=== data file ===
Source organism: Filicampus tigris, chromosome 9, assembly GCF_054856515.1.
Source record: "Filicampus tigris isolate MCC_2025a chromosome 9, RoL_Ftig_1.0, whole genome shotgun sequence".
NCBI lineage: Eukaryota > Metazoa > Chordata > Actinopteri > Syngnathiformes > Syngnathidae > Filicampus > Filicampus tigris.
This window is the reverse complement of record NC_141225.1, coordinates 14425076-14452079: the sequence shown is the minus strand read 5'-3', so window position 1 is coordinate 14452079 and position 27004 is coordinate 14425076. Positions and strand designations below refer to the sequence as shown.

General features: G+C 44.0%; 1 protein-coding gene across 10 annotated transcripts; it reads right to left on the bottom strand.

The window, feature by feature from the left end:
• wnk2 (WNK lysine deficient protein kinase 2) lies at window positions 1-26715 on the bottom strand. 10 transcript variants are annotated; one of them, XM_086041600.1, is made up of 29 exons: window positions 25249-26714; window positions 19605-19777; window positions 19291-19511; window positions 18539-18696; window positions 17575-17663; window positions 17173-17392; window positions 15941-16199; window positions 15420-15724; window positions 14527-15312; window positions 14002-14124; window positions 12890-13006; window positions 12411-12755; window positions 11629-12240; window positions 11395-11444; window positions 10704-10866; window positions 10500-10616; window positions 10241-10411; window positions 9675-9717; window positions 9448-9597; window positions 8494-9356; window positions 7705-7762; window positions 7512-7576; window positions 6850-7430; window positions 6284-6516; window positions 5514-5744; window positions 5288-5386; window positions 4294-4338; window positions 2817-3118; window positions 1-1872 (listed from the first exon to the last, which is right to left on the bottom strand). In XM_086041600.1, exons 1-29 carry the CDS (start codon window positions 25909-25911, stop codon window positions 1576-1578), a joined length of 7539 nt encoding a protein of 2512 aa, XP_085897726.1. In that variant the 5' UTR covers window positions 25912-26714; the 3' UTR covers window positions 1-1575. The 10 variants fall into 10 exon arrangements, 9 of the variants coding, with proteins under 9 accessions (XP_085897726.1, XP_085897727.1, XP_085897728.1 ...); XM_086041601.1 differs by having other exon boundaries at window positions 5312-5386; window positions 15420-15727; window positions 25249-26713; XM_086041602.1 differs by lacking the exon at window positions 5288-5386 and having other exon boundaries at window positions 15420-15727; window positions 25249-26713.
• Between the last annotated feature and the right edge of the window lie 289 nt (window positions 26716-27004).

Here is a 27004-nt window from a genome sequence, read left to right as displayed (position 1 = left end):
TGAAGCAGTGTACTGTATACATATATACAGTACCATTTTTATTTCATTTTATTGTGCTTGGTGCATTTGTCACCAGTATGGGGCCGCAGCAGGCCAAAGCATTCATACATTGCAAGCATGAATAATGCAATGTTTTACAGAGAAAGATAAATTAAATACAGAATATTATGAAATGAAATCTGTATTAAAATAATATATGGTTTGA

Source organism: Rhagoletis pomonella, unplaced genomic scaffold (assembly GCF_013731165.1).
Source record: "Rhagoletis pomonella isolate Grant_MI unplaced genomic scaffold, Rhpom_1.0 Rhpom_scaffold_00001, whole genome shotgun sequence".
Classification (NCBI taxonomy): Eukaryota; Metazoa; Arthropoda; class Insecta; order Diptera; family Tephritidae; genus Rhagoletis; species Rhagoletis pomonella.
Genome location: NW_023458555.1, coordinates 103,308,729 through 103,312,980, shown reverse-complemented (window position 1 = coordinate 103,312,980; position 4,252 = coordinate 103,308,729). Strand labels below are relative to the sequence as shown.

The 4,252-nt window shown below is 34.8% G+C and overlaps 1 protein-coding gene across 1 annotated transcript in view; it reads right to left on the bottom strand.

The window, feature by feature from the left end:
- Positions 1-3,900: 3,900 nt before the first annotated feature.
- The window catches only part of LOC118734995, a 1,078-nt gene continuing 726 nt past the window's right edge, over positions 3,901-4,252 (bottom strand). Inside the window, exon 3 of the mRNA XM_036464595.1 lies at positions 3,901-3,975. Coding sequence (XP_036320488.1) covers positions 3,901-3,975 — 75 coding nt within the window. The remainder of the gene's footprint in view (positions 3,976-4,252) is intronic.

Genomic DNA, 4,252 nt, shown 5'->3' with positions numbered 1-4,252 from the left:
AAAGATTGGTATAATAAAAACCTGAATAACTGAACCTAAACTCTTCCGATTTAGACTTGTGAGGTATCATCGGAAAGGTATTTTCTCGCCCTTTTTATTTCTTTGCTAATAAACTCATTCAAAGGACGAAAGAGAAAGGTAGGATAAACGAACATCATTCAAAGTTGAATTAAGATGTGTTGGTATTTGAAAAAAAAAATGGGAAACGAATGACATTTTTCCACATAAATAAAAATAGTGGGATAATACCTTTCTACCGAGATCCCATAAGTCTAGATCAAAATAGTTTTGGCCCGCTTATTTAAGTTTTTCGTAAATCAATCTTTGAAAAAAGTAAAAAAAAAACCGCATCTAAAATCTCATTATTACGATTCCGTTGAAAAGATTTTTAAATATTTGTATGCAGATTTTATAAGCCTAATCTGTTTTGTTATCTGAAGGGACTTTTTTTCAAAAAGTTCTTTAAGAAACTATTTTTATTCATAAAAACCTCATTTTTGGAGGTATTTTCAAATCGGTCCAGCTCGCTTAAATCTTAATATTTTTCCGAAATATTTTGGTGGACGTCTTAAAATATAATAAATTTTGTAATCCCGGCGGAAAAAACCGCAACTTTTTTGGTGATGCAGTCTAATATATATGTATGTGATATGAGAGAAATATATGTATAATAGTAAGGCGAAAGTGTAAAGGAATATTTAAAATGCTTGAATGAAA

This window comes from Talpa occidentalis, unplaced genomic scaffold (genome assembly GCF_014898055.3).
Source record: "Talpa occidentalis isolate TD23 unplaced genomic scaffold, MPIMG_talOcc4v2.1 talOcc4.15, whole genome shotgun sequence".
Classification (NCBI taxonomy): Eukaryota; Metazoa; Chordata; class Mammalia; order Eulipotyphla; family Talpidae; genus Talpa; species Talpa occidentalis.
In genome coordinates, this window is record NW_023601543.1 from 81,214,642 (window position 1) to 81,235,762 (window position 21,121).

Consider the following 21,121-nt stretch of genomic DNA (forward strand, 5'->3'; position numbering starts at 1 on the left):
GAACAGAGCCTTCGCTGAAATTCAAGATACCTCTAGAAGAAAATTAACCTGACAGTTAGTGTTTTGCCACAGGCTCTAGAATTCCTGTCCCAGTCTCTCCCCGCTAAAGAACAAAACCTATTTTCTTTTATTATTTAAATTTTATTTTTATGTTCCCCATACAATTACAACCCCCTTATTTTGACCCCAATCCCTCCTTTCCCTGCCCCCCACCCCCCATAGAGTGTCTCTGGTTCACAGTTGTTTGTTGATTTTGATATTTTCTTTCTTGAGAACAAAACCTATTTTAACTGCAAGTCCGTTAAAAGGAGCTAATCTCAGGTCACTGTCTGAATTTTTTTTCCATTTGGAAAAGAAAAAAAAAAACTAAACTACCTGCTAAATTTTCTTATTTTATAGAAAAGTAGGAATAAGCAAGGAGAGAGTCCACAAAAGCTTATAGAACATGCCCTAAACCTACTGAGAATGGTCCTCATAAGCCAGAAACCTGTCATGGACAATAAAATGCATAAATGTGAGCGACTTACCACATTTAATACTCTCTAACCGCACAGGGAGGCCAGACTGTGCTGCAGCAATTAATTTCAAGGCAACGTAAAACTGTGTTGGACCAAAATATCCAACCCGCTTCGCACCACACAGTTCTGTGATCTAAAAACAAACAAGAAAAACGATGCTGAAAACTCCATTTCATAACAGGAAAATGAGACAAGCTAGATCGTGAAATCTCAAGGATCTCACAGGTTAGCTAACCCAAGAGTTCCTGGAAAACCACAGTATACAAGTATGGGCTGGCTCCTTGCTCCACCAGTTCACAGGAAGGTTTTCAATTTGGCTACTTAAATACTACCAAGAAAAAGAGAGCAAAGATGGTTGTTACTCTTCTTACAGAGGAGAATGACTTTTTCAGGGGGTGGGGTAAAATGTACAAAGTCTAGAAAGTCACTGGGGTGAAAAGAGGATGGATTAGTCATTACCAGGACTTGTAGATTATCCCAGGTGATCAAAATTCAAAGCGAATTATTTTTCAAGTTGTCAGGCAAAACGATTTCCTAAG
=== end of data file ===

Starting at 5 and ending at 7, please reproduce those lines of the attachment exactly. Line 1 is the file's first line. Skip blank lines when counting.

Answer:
General features: G+C 44.0%; 1 protein-coding gene across 10 annotated transcripts; it reads right to left on the bottom strand.

The window, feature by feature from the left end:
• wnk2 (WNK lysine deficient protein kinase 2) lies at window positions 1-26715 on the bottom strand. 10 transcript variants are annotated; one of them, XM_086041600.1, is made up of 29 exons: window positions 25249-26714; window positions 19605-19777; window positions 19291-19511; window positions 18539-18696; window positions 17575-17663; window positions 17173-17392; window positions 15941-16199; window positions 15420-15724; window positions 14527-15312; window positions 14002-14124; window positions 12890-13006; window positions 12411-12755; window positions 11629-12240; window positions 11395-11444; window positions 10704-10866; window positions 10500-10616; window positions 10241-10411; window positions 9675-9717; window positions 9448-9597; window positions 8494-9356; window positions 7705-7762; window positions 7512-7576; window positions 6850-7430; window positions 6284-6516; window positions 5514-5744; window positions 5288-5386; window positions 4294-4338; window positions 2817-3118; window positions 1-1872 (listed from the first exon to the last, which is right to left on the bottom strand). In XM_086041600.1, exons 1-29 carry the CDS (start codon window positions 25909-25911, stop codon window positions 1576-1578), a joined length of 7539 nt encoding a protein of 2512 aa, XP_085897726.1. In that variant the 5' UTR covers window positions 25912-26714; the 3' UTR covers window positions 1-1575. The 10 variants fall into 10 exon arrangements, 9 of the variants coding, with proteins under 9 accessions (XP_085897726.1, XP_085897727.1, XP_085897728.1 ...); XM_086041601.1 differs by having other exon boundaries at window positions 5312-5386; window positions 15420-15727; window positions 25249-26713; XM_086041602.1 differs by lacking the exon at window positions 5288-5386 and having other exon boundaries at window positions 15420-15727; window positions 25249-26713.